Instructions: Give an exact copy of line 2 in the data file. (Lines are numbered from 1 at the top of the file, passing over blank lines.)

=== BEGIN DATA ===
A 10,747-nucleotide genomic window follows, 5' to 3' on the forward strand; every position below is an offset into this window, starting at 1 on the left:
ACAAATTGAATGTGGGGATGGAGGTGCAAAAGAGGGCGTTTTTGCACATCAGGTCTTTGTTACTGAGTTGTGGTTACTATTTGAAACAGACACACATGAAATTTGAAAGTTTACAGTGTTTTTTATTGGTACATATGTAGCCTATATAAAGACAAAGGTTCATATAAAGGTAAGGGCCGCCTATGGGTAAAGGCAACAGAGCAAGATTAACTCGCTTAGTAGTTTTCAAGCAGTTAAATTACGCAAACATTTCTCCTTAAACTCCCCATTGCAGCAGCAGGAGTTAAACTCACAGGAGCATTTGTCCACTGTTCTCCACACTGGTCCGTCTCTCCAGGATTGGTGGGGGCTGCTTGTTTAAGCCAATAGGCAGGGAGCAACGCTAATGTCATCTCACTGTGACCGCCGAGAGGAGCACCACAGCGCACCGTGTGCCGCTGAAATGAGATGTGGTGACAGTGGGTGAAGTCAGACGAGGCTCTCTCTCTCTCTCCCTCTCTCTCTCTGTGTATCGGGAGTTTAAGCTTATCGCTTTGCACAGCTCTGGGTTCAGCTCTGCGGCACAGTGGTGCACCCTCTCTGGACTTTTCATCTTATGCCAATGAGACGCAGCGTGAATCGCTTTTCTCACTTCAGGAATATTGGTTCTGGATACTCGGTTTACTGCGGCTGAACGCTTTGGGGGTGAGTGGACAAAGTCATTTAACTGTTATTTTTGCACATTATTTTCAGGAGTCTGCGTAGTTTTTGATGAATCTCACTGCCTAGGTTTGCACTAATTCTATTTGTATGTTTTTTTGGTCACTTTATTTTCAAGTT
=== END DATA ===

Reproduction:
ACAAATTGAATGTGGGGATGGAGGTGCAAAAGAGGGCGTTTTTGCACATCAGGTCTTTGTTACTGAGTTGTGGTTACTATTTGAAACAGACACACATGAAATTTGAAAGTTTACAGTGTTTTTTATTGGTACATATGTAGCCTATATAAAGACAAAGGTTCATATAAAGGTAAGGGCCGCCTATGGGTAAAGGCAACAGAGCAAGATTAACTCGCTTAGTAGTTTTCAAGCAGTTAAATTACGCAAACATTTCTCCTTAAACTCCCCATTGCAGCAGCAGGAGTTAAACTCACAGGAGCATTTGTCCACTGTTCTCCACACTGGTCCGTCTCTCCAGGATTGGTGGGGGCTGCTTGTTTAAGCCAATAGGCAGGGAGCAACGCTAATGTCATCTCACTGTGACCGCCGAGAGGAGCACCACAGCGCACCGTGTGCCGCTGAAATGAGATGTGGTGACAGTGGGTGAAGTCAGACGAGGCTCTCTCTCTCTCTCCCTCTCTCTCTCTGTGTATCGGGAGTTTAAGCTTATCGCTTTGCACAGCTCTGGGTTCAGCTCTGCGGCACAGTGGTGCACCCTCTCTGGACTTTTCATCTTATGCCAATGAGACGCAGCGTGAATCGCTTTTCTCACTTCAGGAATATTGGTTCTGGATACTCGGTTTACTGCGGCTGAACGCTTTGGGGGTGAGTGGACAAAGTCATTTAACTGTTATTTTTGCACATTATTTTCAGGAGTCTGCGTAGTTTTTGATGAATCTCACTGCCTAGGTTTGCACTAATTCTATTTGTATGTTTTTTTGGTCACTTTATTTTCAAGTT